Florida House Passes THC Limit for Medical Marijuana, While Veterans & Senate Express Concerns
In spite of the fact that Florida voters broadly legalized medical marijuana via a constitutional amendment in 2016, in March, the Florida House signed off on a plan that would cap the amount of THC in medical marijuana for anyone under the age of 21 via a voice vote, putting in place a 10 percent limit in order to “protect teens” and their “developing brains.” Many are now concerned that the measure not only violates the constitutional amendment that voters passed, but violates the doctor-patient relationship, turning over to state legislators decisions about dosage that should only be regulated by those who are experts in the field.
The measure would also require all current medical marijuana license holders throughout the state to either start selling medical marijuana products or lose their licenses and create a new testing requirement for smokable marijuana. Still, a number of representatives have remarked that they did not even have time to properly read through the proposal before there was a vote and it was also never vetted by committees, which is the proper protocol for such a measure. The House appears ready to move from a voice vote to an official passage of the bill as soon as possible, while it appears that some Senate leaders are skeptical about the need for any limit whatsoever.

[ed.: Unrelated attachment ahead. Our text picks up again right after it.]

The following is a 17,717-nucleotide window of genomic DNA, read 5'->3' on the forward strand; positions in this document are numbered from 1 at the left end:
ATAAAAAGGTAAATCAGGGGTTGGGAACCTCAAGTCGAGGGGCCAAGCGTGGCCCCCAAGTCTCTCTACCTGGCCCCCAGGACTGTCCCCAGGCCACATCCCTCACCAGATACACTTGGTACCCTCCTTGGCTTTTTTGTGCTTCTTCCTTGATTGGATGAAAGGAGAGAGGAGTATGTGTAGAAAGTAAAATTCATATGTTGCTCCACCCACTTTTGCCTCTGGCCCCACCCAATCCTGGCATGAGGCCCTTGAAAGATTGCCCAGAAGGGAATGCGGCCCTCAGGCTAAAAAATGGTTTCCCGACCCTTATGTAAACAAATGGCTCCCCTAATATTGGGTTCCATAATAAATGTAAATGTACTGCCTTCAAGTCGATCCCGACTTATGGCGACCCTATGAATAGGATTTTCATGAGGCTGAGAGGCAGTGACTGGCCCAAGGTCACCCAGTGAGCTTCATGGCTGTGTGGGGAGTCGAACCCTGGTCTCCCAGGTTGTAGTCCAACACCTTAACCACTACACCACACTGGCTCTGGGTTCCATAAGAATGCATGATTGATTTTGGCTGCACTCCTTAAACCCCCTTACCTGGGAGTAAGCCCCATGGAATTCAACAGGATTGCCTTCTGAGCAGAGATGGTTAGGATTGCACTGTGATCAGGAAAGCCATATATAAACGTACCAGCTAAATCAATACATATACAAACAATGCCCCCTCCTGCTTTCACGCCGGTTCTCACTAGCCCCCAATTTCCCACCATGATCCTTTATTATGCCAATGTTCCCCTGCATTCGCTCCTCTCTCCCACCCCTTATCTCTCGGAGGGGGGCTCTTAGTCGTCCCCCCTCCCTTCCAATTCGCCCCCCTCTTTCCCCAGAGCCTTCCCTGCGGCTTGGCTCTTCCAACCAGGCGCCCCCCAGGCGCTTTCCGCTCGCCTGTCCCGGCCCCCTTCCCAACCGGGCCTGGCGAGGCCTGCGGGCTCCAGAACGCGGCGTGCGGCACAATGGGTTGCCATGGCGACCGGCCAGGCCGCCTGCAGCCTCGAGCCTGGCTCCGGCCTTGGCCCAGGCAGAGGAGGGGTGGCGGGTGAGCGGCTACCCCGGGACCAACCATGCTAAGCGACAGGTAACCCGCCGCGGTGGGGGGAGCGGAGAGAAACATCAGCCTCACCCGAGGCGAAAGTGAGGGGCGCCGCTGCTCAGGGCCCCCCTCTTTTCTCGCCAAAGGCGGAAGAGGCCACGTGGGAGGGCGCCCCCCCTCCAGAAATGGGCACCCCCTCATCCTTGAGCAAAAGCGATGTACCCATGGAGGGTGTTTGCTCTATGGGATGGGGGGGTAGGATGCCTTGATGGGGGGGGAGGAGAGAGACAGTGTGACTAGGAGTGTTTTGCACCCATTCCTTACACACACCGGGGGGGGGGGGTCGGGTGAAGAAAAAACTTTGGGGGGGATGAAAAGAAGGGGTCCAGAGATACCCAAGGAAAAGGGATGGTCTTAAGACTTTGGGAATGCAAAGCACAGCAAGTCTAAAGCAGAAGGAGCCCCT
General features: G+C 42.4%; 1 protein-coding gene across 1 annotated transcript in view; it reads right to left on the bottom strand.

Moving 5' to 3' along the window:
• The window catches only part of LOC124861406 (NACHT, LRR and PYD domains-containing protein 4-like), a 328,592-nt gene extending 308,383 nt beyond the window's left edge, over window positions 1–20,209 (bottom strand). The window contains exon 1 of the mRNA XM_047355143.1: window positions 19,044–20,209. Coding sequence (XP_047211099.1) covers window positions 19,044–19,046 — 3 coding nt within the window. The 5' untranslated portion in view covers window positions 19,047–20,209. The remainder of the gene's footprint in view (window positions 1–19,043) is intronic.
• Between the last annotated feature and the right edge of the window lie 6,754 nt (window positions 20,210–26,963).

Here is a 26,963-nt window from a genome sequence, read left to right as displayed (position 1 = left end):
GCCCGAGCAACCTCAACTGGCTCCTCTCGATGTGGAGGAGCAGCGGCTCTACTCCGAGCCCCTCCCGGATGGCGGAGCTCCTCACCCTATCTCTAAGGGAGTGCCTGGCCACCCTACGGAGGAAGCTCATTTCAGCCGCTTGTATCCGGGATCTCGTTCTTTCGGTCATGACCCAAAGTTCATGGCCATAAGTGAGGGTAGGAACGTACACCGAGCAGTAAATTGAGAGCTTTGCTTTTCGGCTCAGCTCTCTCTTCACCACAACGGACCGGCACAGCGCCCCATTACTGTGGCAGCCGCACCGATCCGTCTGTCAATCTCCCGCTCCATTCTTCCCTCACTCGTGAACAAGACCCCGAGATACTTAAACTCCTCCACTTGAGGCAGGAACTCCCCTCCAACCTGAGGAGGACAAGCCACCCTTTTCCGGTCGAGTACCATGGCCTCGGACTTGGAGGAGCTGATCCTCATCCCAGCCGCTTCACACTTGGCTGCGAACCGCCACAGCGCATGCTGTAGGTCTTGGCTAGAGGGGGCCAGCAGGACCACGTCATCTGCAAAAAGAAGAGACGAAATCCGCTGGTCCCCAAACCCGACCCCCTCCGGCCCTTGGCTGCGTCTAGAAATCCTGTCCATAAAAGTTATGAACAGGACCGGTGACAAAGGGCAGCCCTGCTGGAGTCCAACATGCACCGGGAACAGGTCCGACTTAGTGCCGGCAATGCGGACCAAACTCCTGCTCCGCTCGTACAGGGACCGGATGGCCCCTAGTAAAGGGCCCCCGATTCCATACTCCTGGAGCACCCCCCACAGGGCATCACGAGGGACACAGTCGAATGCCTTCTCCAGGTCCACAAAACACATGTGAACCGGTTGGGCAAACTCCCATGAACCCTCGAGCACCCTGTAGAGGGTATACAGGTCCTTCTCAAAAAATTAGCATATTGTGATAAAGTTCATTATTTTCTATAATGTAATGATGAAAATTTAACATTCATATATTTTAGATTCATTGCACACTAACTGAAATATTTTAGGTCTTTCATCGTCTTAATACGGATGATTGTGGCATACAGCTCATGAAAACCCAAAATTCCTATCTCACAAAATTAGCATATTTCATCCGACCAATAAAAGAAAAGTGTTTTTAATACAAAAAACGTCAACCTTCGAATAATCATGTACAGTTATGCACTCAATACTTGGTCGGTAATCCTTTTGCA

Veterans Warn That THC Limit Would Do Medical Harm
Meanwhile, veterans have been pushing back against the proposal for months, warning Florida House leaders that the measure would be especially harmful to veterans who suffer from post-traumatic stress disorder (PTSD). According to the state Board of Medicine, PTSD constituted approximately 26 percent of all medical marijuana patient certifications in 2019, with chronic non-malignant pain being the number one qualifying condition that accounted for almost 34 percent of the diagnoses in the report. Many have safely relied on substituting marijuana for addictive opiate painkillers for years thanks to the amendment, and are now concerned that the measure would cause harm by removing access to safe, legal products and leave a number of people with no choice but to turn to the black market and instead rely on unsafe, untested options.
The proposal also presents a practical issue, as smokable marijuana currently being sold by Florida medical marijuana treatment centers often has a potency of around 30 percent. In 2019, some of these same lawmakers pushed to cap THC in smokable marijuana at 10 percent, but failed in their efforts.
The Senate Goes in A Different Direction
The proposal that was introduced in the Senate would have made two exceptions in terms of capping THC in all forms of medical marijuana for patients under the age of 21: Those who are terminally ill and any patients whose doctors request a waiver from the Department of Health because their doctors believe that they need a higher level of THC. Still, as of early March, the measure appears to have hit a snag in the Senate, and the legislative session is winding down.
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